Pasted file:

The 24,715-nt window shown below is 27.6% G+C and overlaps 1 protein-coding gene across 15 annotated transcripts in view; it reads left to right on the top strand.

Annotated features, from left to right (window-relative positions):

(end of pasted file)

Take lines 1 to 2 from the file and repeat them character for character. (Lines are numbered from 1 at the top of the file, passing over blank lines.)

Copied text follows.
The 24,715-nt window shown below is 27.6% G+C and overlaps 1 protein-coding gene across 15 annotated transcripts in view; it reads left to right on the top strand.

Annotated features, from left to right (window-relative positions):